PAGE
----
-23-

 
During 2008, the Company accrued for legal costs associated with certain litigation. In making determinations of likely outcomes of litigation matters, the Company considers the evaluation of legal counsel knowledgeable about each matter, case law and other case-specific issues. The Company believes these accruals are adequate to cover the legal fees and expenses associated with litigating these matters. However, the time and cost required to litigate these matters as well as the outcomes of the proceedings may vary from what the Company has projected.

The Company maintains an allowance for doubtful accounts to reflect estimated losses resulting from the failure of customers to make required payments.  On an ongoing basis, the collectibility of accounts receivable is assessed based upon historical collection trends, current economic factors and the assessment of the collectibility of specific accounts.  The Company evaluates the collectibility of specific accounts and determines when to grant credit to its customers using a combination of factors, including the age of the outstanding balances, evaluation of customers’ current and past financial condition, recent payment history, current economic environment, and discussions with appropriate Company personnel and with the customers directly.  Accounts are written off when it is determined the receivable will not be collected. If circumstances change, the Company’s estimates of the collectibility of amounts could be changed by a material amount.
 
The Company is required to estimate its provision for income taxes in each of the jurisdictions in which it operates. This process involves estimating its actual current tax exposure, including assessing the risks associated with tax audits, together with assessing temporary differences resulting from the different treatment of items for tax and accounting purposes. These differences result in deferred tax assets and liabilities, which are included within the balance sheet. The Company assesses the likelihood that its deferred tax assets will be recovered from future taxable income and to the extent it believes that recovery is more likely than not, does not establish a valuation allowance. In the event that actual results differ from these estimates, the provision for income taxes could be materially impacted.
 
Pension plan benefits are expensed as applicable employees earn benefits.  The recognition of expenses is significantly impacted by estimates made by management such as discount rates used to value certain liabilities and expected return on assets. The Company uses third-party specialists to assist management in appropriately measuring the expense associated with pension plan benefits. In the event that actual results differ from these estimates, pension plan expenses could be materially impacted.

The Company liquidated all pension plan investments in September 2007 in conjunction with the decision to terminate the plan. At December 31, 2008, all remaining assets were invested in a money market account. The Company did not make any contributions to the plan during 2008, and it believes that no further contributions to the plan will be required to finalize the plan termination based upon the plan’s year-end funded status. The Company estimates that future benefit payments will be less than $50,000 in 2009 prior to the final payout for the plan termination which will likely occur in mid- 2009 after all regulatory approvals are received. The Company currently projects benefit payments for the final payout to be approximately $3.7 million.  After all plan obligations are settled, the Company intends to move all remaining plan assets into its 401(k) plan to offset future contributions to that plan.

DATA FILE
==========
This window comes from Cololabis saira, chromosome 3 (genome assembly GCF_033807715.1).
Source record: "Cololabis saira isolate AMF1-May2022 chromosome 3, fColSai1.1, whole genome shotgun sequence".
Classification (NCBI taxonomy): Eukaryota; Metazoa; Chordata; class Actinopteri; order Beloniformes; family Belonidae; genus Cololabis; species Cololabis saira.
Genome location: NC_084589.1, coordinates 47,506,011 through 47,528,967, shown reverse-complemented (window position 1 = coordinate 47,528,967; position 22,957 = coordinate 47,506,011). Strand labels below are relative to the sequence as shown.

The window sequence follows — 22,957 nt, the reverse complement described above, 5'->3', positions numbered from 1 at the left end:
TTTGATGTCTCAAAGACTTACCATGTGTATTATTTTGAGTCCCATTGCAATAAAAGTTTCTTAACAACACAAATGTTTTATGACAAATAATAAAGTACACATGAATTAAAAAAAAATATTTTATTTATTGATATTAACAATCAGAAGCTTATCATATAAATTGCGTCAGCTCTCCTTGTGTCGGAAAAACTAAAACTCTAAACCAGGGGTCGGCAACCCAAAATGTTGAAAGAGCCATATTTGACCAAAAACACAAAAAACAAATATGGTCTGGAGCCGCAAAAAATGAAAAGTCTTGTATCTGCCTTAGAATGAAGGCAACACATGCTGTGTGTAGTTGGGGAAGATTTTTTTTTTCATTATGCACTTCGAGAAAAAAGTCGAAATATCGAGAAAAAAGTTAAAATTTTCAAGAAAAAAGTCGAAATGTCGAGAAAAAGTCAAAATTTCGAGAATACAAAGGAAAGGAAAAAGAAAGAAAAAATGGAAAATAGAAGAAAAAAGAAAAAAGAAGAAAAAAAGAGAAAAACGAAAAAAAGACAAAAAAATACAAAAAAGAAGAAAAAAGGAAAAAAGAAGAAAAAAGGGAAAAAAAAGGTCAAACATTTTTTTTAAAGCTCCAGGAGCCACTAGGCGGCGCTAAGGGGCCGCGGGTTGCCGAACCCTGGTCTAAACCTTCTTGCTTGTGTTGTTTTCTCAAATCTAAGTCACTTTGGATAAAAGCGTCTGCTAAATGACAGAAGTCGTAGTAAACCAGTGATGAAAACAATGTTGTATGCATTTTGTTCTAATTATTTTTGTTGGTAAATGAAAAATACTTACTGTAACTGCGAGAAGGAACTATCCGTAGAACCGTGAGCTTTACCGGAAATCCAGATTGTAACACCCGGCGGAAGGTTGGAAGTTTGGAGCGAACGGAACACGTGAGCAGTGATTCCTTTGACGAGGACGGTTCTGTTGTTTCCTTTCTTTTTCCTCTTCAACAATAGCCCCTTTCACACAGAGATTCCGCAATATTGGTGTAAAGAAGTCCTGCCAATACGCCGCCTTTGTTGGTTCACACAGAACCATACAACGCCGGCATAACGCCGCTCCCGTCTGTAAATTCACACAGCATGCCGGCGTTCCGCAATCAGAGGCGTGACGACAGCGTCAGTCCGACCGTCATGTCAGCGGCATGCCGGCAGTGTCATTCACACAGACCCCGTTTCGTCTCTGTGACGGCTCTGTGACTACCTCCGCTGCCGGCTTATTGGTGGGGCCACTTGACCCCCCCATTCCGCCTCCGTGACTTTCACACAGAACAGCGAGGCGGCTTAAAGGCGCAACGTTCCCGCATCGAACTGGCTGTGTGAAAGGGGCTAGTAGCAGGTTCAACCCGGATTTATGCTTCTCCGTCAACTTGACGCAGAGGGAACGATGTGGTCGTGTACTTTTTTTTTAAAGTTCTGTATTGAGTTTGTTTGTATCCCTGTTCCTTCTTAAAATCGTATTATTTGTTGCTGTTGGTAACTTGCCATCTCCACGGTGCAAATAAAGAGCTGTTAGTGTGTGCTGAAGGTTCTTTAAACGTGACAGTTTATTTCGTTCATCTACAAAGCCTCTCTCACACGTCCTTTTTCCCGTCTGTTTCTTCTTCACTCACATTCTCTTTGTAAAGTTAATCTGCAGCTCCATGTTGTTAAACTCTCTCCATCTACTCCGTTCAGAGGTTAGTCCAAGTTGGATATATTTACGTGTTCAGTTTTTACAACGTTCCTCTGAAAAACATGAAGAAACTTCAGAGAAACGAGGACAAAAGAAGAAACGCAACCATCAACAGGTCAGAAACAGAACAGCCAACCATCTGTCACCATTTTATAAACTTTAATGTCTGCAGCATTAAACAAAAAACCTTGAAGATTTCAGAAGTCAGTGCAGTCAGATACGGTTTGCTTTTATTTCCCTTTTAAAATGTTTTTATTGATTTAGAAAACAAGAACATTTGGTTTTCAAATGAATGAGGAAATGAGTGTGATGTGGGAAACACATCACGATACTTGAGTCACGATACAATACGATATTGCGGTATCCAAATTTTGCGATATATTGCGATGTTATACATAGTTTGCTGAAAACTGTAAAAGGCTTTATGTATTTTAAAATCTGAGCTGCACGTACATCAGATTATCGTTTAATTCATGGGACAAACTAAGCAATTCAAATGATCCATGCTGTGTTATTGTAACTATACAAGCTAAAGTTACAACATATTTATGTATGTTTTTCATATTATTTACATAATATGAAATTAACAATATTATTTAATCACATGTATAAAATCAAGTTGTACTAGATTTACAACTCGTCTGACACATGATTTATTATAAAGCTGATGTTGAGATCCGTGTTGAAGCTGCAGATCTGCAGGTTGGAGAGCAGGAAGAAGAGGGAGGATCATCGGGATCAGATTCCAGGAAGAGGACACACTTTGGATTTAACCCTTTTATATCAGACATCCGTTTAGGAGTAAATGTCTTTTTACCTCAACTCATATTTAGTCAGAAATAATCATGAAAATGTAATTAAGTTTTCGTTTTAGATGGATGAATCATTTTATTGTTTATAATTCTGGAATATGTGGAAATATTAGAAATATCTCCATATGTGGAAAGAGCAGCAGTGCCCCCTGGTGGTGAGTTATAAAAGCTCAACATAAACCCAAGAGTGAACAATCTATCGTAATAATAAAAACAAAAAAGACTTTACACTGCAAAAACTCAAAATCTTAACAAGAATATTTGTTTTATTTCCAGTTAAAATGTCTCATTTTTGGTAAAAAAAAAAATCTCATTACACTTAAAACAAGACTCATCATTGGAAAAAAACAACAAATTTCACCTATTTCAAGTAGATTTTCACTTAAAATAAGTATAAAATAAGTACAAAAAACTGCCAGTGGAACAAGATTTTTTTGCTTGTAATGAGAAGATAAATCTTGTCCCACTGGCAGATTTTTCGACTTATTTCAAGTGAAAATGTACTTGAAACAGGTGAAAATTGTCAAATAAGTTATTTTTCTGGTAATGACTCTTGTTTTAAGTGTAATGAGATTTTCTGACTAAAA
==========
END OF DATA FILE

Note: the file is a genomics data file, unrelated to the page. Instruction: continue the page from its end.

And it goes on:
The Company assesses the impairment of its long-lived identifiable assets, excluding goodwill which is tested for impairment pursuant to SFAS 142 as explained below, whenever events or changes in circumstances indicate that the carrying value may not be recoverable. This review is based upon projections of anticipated future cash flows. While the Company believes that its estimates of future cash flows are reasonable, different assumptions regarding such cash flows or future changes in the Company’s business plan could materially affect its evaluations. No such changes are anticipated at this time.
 

 
-24-

 
The Company assesses goodwill for impairment pursuant to SFAS 142 which requires that goodwill be assessed whenever events or changes in circumstances indicate that the carrying value may not be recoverable, or, at a minimum, on an annual basis   by applying a fair value test.

During 2006, 2007 and 2008, none of the Company’s critical accounting policy estimates required significant adjustments. The Company did not note any events or changes in circumstances indicating that the carrying value of material long-lived assets were not recoverable.
 
Quantitative and Qualitative Disclosures About Market Risks
 
Foreign Exchange Risk
 
The Company is not exposed to material fluctuations in currency exchange rates because the payments from the Company’s international customers are received primarily in United States dollars.
 
Principal and Interest Rate Risk